Fashion retailing catalogs turn a page

Online shoppers can flip through catalog pages digitally using an iPad.
(Kirk McKoy, Los Angeles Times)
Los Angeles Times

It’s catalog season, the time of year when our mailboxes sag with accumulated paper and retailers nationwide cross their fingers. But even though print continues to dominate the world of presentation, the digital revolution promises to transform the shopping experience.

More than 20 billion catalogs were mailed in the U.S. last year, about a quarter of which were devoted to fashion. Apparel brands mail more catalogs than any other class of retailer — usually between 12 and 24 catalogs each year because as fashionable as, say, maxi skirts are this season, next year no one will want to be wearing them.

Shoppers who strive to stay in vogue have an increasing array of options for keeping up with the Kardashians, whether it’s perusing the Internet or their mobile devices. Still, according to Neil O’Keefe, a vice president with the Direct Marketing Assn. in New York, print catalogs remain dominant.

“Customers are on social media, using mobile phones, shopping online, but they’re still inspired by the print catalog,” O’Keefe said. “Particularly with fashion, the catalog still provides an opportunity to convey your brand. The merchants and their creative teams work extremely hard on the photography for the garment to look as it would in the store.”

And that presentation pays off. Roughly $270 billion in retail sales are generated in some way, shape or form by catalogs, according to Paul Miller, vice president of the American Catalog Mailers Assn.

Alluring as print catalogs may be, an increasing number of retailers — Bloomingdales, Nordstrom and J. Crew among them — aren’t just mailing them to their customers. They’re going digital, showing off this season’s lace-trimmed dresses and faux-fur vests in free downloadable apps that mimic the traditional catalog experience, minus the print.

Google Catalogs, Catalog Spree, Catalogue and Coffee Table are among the downloadable apps that have gone live this year, aggregating dozens of catalogs in easily browsable formats. While each app works slightly differently, most encompass home décor and other retail categories in addition to fashion, allowing users to sort catalogs alphabetically or by popularity, category or date added.

“People would rather get catalogs on demand, but they don’t want them on a computer,” said Joaquin Ruiz, co-founder of the Catalog Spree app that launched in the spring with Nordstrom, Hanna Anderson, Bullock & Jones and other retailers. The app is now accumulating 50,000 new users each month. “Just like Amazon didn’t deliver electronic books to the computer screen but to a personal device like the Kindle that mimics the print counterpart, with the iPad, we saw the opportunity to shift catalogs onto a digital platform.”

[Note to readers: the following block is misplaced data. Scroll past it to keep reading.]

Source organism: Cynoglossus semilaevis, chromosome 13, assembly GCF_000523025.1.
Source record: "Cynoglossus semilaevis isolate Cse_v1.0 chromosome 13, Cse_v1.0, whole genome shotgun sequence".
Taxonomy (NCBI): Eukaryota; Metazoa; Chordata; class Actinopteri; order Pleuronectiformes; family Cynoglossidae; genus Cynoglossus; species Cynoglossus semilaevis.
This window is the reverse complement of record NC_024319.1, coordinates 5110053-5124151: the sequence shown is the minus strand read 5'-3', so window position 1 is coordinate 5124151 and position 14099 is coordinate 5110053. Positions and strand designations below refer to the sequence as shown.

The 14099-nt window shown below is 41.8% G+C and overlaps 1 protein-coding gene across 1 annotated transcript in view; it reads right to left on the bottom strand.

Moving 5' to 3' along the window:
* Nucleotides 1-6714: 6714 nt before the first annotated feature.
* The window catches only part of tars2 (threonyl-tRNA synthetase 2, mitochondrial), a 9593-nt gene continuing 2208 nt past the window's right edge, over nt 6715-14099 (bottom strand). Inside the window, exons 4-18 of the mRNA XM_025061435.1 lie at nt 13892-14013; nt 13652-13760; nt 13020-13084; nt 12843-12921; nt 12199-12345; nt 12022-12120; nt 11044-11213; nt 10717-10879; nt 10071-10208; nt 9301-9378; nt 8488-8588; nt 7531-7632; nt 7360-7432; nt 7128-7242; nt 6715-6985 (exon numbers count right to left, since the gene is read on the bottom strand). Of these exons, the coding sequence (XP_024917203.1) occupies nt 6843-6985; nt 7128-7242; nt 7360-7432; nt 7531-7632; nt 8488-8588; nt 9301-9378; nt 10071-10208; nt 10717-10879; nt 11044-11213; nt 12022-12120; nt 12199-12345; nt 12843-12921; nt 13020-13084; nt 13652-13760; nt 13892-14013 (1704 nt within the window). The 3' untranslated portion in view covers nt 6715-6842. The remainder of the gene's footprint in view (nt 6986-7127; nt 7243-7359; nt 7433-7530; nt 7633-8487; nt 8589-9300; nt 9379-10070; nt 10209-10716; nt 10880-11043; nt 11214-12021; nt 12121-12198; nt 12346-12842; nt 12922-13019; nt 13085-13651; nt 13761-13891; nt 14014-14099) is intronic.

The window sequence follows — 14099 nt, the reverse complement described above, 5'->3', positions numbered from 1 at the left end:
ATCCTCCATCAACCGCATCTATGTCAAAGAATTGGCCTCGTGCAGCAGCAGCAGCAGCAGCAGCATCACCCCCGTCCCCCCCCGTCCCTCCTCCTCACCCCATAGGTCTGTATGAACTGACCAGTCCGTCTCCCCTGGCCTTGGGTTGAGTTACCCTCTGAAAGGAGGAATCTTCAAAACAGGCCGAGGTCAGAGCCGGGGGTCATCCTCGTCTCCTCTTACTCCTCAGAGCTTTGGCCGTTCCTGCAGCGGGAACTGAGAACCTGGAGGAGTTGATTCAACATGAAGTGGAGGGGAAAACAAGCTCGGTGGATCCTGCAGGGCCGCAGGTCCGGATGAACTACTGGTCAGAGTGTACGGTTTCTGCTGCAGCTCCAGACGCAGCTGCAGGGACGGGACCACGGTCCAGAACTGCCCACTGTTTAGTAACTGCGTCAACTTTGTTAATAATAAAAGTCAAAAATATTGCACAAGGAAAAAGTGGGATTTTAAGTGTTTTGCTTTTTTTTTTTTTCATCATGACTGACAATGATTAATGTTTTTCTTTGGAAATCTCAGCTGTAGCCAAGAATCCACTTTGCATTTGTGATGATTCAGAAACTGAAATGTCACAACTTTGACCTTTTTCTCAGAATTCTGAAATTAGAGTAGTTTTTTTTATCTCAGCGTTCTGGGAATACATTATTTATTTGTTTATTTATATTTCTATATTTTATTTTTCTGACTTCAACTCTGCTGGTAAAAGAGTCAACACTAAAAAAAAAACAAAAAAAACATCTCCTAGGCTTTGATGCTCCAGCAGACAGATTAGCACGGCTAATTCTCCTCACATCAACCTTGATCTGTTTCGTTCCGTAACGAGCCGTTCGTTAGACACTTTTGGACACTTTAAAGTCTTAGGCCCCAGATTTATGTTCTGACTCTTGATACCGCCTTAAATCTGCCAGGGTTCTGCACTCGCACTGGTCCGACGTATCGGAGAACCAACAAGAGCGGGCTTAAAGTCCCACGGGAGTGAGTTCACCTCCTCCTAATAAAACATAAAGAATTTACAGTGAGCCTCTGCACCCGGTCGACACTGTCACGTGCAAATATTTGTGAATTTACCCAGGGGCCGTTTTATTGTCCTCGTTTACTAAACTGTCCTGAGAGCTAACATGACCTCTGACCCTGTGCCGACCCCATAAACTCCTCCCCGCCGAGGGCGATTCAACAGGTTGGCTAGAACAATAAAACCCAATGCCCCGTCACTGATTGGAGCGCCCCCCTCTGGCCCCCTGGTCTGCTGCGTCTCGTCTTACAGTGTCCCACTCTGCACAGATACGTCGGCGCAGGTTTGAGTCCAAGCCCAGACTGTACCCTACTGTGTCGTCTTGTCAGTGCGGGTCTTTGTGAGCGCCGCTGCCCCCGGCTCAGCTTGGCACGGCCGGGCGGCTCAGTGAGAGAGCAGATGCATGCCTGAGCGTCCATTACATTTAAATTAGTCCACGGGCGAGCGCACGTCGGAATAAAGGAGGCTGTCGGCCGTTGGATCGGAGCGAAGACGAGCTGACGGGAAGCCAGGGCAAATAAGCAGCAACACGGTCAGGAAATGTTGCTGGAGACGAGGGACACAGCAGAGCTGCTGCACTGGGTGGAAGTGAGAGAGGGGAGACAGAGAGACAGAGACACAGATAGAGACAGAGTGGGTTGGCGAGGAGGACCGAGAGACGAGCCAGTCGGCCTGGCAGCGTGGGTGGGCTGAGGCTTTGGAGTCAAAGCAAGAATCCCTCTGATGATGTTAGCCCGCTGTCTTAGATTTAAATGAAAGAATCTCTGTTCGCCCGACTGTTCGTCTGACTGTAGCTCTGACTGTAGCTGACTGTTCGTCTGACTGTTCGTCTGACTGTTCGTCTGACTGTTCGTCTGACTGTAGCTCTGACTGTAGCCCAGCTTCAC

Digital catalogs have existed for years online, but they’re rarely used by consumers because page flipping on a screen using a mouse is so unnatural. With the advent of the iPad and other tablets and smart phones that use touch screens, shoppers can flip through pages as they would with print, with an added feature. They can zoom in on specific items and make a purchase through the device.

“Paper and postage costs have escalated to the point that using catalogs is like handing out dollar bills. It’s very, very expensive even though the impact of receiving a physical catalog in the mail is tremendously impactful,” said Harry Egler, spokesman for the heritage brand Filson, which recently began offering its catalog through the Catalog Spree app.

One in 10 visits to the Filson website is now generated from an iPad or other mobile device, according to Egler. Still, Filson generates a new, 84-page catalog roughly every four weeks, mailing as many as 1 million of them to customers during a peak selling season like Christmas at a cost of $1 per mailing.

“When we send out the catalogs, our phones ring and the Web sales start to come in. We can see and feel the importance of the catalog,” Egler said.